The Vermont legislature approved a pair of bills Friday that would raise the state's minimum wage to $15 per hour by 2024 and create a paid family leave policy for workers.
The Senate gave final approval to the minimum wage bill, which includes a provision that would allow employers to pay students $3 less than the state-mandated $15 per hour.
The House, meanwhile, voted 90 to 53 to give final approval to H.196, the paid family leave bill. It would increase taxes for employees, who would pay into a state fund that would compensate workers 80 percent of their normal salary during qualifying leave.
Gov. Phil Scott has criticized both bills and will soon face a decision about whether to veto them or let them become law.
"We are just happy at this point that both of them are on the way to the governor's desk," said Elise Greaves, the political engagement coordinator for the advocacy group Rights & Democracy. "Of course, we have more work to do in that department, but in both cases we feel like these are a huge step forward for economic justice and workers' rights in the state."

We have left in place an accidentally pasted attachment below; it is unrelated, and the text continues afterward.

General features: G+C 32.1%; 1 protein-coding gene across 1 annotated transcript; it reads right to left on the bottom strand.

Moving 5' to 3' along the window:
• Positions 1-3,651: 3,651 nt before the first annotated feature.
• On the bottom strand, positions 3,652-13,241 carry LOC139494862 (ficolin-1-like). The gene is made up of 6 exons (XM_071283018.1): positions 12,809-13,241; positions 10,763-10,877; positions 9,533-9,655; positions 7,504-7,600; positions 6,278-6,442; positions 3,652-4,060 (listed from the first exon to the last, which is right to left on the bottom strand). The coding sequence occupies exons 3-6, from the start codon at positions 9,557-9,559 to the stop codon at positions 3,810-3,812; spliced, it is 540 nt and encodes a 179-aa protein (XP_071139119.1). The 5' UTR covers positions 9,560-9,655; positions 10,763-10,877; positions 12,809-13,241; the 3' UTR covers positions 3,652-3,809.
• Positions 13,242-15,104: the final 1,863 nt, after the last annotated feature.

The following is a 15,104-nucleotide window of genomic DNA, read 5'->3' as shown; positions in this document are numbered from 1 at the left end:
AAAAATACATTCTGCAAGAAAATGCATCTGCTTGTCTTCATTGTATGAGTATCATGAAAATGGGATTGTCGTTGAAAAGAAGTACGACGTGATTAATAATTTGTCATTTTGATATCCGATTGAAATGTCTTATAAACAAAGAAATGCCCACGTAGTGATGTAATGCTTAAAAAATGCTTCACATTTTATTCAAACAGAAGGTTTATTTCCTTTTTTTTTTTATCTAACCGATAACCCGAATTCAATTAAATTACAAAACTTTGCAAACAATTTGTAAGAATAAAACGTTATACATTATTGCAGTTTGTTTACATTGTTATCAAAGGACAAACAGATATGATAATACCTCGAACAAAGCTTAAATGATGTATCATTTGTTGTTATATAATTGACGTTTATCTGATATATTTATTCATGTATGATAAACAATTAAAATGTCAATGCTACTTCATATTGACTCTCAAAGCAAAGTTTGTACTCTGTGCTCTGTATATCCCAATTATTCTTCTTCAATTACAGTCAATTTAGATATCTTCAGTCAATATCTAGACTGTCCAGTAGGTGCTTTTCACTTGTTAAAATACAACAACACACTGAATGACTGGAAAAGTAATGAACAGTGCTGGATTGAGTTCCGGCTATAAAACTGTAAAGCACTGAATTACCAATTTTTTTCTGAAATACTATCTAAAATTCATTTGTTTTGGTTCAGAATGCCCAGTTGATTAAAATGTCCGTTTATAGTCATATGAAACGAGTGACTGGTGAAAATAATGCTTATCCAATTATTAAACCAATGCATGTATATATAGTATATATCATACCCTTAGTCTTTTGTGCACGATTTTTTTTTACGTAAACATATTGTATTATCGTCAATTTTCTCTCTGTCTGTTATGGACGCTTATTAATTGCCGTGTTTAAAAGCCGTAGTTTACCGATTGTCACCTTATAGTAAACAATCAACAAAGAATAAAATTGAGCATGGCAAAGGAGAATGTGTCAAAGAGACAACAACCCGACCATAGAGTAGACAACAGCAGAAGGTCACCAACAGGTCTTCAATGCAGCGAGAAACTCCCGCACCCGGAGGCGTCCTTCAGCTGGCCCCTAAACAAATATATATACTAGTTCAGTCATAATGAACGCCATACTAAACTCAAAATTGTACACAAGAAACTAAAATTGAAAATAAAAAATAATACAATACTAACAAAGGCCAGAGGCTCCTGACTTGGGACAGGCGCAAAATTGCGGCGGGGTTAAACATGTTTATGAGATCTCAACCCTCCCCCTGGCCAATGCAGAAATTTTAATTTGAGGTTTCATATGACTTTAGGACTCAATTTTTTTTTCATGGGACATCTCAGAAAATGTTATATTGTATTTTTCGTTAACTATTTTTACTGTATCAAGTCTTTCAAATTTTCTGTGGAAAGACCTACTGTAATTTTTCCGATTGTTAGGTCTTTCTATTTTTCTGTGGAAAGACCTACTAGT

Greaves said Rights & Democracy is working to convince Scott to sign the bills. Scott has said he will veto any legislation with a new tax or fee, and has said increasing the minimum wage is the wrong way to make Vermont more affordable.
Greaves said her organization is watching closely.
"If he vetoes both, it's time to have the conversation about whether or not our governor stands with working Vermonters, and we'll begin organizing around that," she said. "There is support for this overwhelmingly in our communities, and now is the moment to listen to the people and sign both of these bills into law."
Correction, May 14, 2018: A previous version of this story misstated the revenue source for the state's paid family leave fund.